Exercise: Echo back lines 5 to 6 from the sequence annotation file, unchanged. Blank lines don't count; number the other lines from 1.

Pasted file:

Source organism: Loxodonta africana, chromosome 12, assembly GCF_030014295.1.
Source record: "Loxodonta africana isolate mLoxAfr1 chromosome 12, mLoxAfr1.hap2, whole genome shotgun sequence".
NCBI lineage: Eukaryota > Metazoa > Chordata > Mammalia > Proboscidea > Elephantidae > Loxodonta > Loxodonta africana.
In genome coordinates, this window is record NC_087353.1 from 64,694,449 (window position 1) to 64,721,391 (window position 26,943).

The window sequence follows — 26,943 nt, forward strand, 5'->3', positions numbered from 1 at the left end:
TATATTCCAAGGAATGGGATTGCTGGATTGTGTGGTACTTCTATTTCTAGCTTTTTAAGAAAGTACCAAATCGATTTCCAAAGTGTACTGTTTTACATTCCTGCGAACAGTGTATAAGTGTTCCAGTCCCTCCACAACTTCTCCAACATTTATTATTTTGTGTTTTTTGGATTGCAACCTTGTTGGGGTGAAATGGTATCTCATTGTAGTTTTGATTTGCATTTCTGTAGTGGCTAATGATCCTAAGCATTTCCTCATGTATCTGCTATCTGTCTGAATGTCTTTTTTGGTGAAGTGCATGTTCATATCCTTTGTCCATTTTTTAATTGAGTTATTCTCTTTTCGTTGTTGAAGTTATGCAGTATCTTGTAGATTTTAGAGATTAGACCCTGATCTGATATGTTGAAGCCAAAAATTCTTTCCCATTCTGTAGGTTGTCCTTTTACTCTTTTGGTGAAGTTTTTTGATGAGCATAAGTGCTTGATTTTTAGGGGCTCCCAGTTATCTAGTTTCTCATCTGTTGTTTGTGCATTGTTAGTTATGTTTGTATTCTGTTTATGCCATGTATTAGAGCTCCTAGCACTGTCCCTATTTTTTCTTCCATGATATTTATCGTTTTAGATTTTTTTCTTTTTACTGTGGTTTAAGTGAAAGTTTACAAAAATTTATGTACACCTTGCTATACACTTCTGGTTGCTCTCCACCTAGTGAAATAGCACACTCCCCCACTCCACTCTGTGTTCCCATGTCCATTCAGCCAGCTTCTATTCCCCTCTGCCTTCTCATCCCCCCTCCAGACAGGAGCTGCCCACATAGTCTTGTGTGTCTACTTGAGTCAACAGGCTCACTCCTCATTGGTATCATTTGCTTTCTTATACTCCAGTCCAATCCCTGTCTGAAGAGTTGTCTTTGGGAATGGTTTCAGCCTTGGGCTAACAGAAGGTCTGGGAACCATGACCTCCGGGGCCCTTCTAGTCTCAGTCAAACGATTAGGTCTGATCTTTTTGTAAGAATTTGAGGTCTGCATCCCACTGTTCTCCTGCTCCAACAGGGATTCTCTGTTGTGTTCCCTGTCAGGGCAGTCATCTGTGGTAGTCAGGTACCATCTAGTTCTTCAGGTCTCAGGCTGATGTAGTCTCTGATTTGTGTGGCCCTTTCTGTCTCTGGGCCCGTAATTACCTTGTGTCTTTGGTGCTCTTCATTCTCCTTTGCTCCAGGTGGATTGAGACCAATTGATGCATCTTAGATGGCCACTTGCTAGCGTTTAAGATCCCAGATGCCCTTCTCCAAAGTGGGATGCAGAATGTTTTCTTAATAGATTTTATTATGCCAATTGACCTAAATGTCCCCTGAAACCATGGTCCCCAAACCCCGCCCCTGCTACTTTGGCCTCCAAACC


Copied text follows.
The window sequence follows — 26,943 nt, forward strand, 5'->3', positions numbered from 1 at the left end:
TATATTCCAAGGAATGGGATTGCTGGATTGTGTGGTACTTCTATTTCTAGCTTTTTAAGAAAGTACCAAATCGATTTCCAAAGTGTACTGTTTTACATTCCTGCGAACAGTGTATAAGTGTTCCAGTCCCTCCACAACTTCTCCAACATTTATTATTTTGTGTTTTTTGGATTGCAACCTTGTTGGGGTGAAATGGTATCTCATTGTAGTTTTGATTTGCATTTCTGTAGTGGCTAATGATCCTAAGCATTTCCTCATGTATCTGCTATCTGTCTGAATGTCTTTTTTGGTGAAGTGCATGTTCATATCCTTTGTCCATTTTTTAATTGAGTTATTCTCTTTTCGTTGTTGAAGTTATGCAGTATCTTGTAGATTTTAGAGATTAGACCCTGATCTGATATGTTGAAGCCAAAAATTCTTTCCCATTCTGTAGGTTGTCCTTTTACTCTTTTGGTGAAGTTTTTTGATGAGCATAAGTGCTTGATTTTTAGGGGCTCCCAGTTATCTAGTTTCTCATCTGTTGTTTGTGCATTGTTAGTTATGTTTGTATTCTGTTTATGCCATGTATTAGAGCTCCTAGCACTGTCCCTATTTTTTCTTCCATGATATTTATCGTTTTAGATTTTTTTCTTTTTACTGTGGTTTAAGTGAAAGTTTACAAAAATTTATGTACACCTTGCTATACACTTCTGGTTGCTCTCCACCTAGTGAAATAGCACACTCCCCCACTCCACTCTGTGTTCCCATGTCCATTCAGCCAGCTTCTATTCCCCTCTGCCTTCTCATCCCCCCTCCAGACAGGAGCTGCCCACATAGTCTTGTGTGTCTACTTGAGTCAACAGGCTCACTCCTCATTGGTATCATTTGCTTTCTTATACTCCAGTCCAATCCCTGTCTGAAGAGTTGTCTTTGGGAATGGTTTCAGCCTTGGGCTAACAGAAGGTCTGGGAACCATGACCTCCGGGGCCCTTCTAGTCTCAGTCAAACGATTAGGTCTGATCTTTTTGTAAGAATTTGAGGTCTGCATCCCACTGTTCTCCTGCTCCAACAGGGATTCTCTGTTGTGTTCCCTGTCAGGGCAGTCATCTGTGGTAGTCAGGTACCATCTAGTTCTTCAGGTCTCAGGCTGATGTAGTCTCTGATTTGTGTGGCCCTTTCTGTCTCTGGGCCCGTAATTACCTTGTGTCTTTGGTGCTCTTCATTCTCCTTTGCTCCAGGTGGATTGAGACCAATTGATGCATCTTAGATGGCCACTTGCTAGCGTTTAAGATCCCAGATGCCCTTCTCCAAAGTGGGATGCAGAATGTTTTCTTAATAGATTTTATTATGCCAATTGACCTAAATGTCCCCTGAAACCATGGTCCCCAAACCCCGCCCCTGCTACTTTGGCCTCCAAACC